Introduction

As an aspiring artist, I’ve always been fascinated with color, how we see it, where it comes from and how it can change your mood.

Many of the great artists chose their color palettes and stuck to them through the different emotional stages of life.

In this series I want to share some basics of light and color as they relate to art and rtists.

If you are an aspiring artist, you could disocver that your color choices stem from how your day went.

Join me as I develop a few posts around the influence of color on our lives.

 

Visible Light

Visible light is electromagnetic radiation that we can see.

Light has wavelengths thay vary between infra-red at one end and ultra-violet and the other.

Infra-red has longer wavelengths than ultra-violet.

The human eye can only see light between the wavelengths of red and violet and not infra-red or ultra-violet.

 

Light Sources

Light is emitted from three main sources:

  • The Sun and stars.
  • Fires.
  • Bioluminescence in some animals like fireflies.

The Sun provides light and energy.

Green plants use to convert to sugars which in turn provide energy for the animals that eat the plants (herbivores and omnivores).

This plant energy goes up the food chain to animals that eat other animals which have eaten green plants (carnivores), and us (humans).

Light is energy.

Light gives life to planet Earth and energy to all the plants and animals.

Optics and Properties of Light

Optics is the study of light.

Light has several properties:

  • Intensity.
  • Wavelength (visible light is a small part of the wavelength).
  • Speed – the speed of light is around 300 000 000 m/s

Visible light is emitted and absorbed in tiny packets called photons.

Photons are measured in waves and particles.

Your Eyes and Light

Your eyes are where light enters your body and consciousness.

Through your eyes the spectral sensitivity of your cone cells in your retina at the back of your eye can perceive changes in the photons between the infra-red and ultra-violet spectrum.

You have light receptors in your eyes and when the wavelength is within the spectrum you see light as colour.

Your ablity to percieve light and color is an amazing thing that your body does.

Other light (or electromagnetic radiation) like gamma ray, x-rays and microwaves you cannot see.

Optical Phenomena

Some interesting optical phenomena that break down lights are:

  • Rainbows.
  • Aurora borealis.

The spectrum is the colours we can see, and they are usually known as red, orange, yellow, green, blue, indigo and violet.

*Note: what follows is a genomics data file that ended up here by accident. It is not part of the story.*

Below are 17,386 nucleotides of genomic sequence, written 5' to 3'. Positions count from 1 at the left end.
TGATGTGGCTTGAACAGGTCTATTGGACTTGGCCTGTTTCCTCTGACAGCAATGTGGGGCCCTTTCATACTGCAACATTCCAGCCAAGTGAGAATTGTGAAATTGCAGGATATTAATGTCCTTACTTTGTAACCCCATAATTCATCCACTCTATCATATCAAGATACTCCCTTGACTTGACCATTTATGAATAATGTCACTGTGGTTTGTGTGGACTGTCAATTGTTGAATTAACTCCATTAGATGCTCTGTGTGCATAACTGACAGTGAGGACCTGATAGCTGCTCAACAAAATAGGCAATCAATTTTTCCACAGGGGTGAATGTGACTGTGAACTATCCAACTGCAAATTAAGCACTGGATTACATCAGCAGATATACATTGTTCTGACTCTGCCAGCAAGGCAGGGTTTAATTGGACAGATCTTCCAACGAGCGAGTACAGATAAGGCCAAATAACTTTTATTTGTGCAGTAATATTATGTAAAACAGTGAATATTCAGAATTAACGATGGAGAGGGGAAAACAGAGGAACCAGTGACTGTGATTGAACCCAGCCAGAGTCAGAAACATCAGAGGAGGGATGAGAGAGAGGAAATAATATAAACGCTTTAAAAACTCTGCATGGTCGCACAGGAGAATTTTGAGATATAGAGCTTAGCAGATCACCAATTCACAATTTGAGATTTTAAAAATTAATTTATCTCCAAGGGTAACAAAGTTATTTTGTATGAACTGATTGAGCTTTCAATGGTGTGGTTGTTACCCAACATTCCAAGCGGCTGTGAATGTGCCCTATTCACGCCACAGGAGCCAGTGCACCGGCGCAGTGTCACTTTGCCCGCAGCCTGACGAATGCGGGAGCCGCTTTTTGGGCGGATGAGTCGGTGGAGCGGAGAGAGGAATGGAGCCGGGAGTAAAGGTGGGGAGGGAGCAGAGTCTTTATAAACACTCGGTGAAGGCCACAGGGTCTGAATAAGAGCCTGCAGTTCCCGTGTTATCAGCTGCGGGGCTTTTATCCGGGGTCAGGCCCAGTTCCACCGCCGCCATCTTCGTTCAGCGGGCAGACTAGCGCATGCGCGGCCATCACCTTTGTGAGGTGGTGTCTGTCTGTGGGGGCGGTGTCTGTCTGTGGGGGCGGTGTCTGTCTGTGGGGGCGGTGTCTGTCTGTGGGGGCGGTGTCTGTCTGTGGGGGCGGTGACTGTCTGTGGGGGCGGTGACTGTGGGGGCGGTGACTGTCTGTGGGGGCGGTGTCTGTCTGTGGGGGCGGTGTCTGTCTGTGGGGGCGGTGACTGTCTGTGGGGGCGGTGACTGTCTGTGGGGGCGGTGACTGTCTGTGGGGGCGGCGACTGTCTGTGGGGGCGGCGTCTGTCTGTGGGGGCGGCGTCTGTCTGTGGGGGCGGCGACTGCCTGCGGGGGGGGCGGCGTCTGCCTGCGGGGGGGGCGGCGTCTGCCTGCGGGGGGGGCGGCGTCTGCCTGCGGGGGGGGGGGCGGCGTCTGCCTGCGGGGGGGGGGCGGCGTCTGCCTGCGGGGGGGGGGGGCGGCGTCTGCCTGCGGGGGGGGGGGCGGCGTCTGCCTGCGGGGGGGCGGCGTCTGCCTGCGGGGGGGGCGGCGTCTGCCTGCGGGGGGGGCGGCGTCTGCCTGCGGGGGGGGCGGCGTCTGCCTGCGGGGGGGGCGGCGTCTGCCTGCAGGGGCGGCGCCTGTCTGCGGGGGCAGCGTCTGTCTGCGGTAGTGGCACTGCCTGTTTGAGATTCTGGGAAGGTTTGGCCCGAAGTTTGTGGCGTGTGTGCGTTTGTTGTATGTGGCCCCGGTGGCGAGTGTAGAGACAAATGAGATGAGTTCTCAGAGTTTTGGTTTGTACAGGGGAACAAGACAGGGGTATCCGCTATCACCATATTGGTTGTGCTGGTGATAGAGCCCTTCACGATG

These seven colours are not always evenly distributed in a rainbow.

The  names of the colours are where they are their most intense.

We see an object and call it a colour by the way it throws light back and what we see in our eyes.

Objects will either:

  • Reflect light.
  • Refract light.
  • Absorb light.
  • Or a combination of all three.

How you Perceive Colour

You see colour through the rods and cones in the retina of your eyes.

In daylight you can see all the colours but during twilight, as it gets darker at night and in predawn, you can only perceive colours at the blue, indigo and violet end of the spectrum.

That is why it is hard to see red in the dark.

What you See

Most people can only see the rainbow from red to violet.

This is the normal spectral range.

Some highly evolved beings are reported to see colours at the extremes of the electromagnetic colour range and they can see infra red and ultra violet.

Animals and particularly snakes, can sense infra red and some insects and spiders can sense ultra violet.

In both cases the animals don’t ‘see’ with their eyes but have developed other sensory glands.

This suggests that perception, or what you see can be brought to your brain through other channels than your eyes.

Sensory Channels to See Colour

Colour is not only seen with your eyes, but it can be perceived through other sensory channels.

Some people can feel colours and many colour therapists report this ability.

Others hear colours through listening to music and can ‘picture’ the tune in their head.

Physiology of Colour Therapy

Physiology looks at how color therapy relates to your ordinary functions.

A physiological state exists in your normal holistic state.

Monochrome

If we lived in a black and white world where everything was a shade of grey there would be no use for color.

A monochrome state marks the boundaries of a yes/no and on/off function of black and white on the human experience.

Add Color to the Mix

On a basic level color changes how we live, think, feel and act.

It brings things to life and we cannot imagine life without colour.

Each colour can make subtle changes to our mood, outlook and physical being.

Colors can be used to transform us from one state of existence into another.

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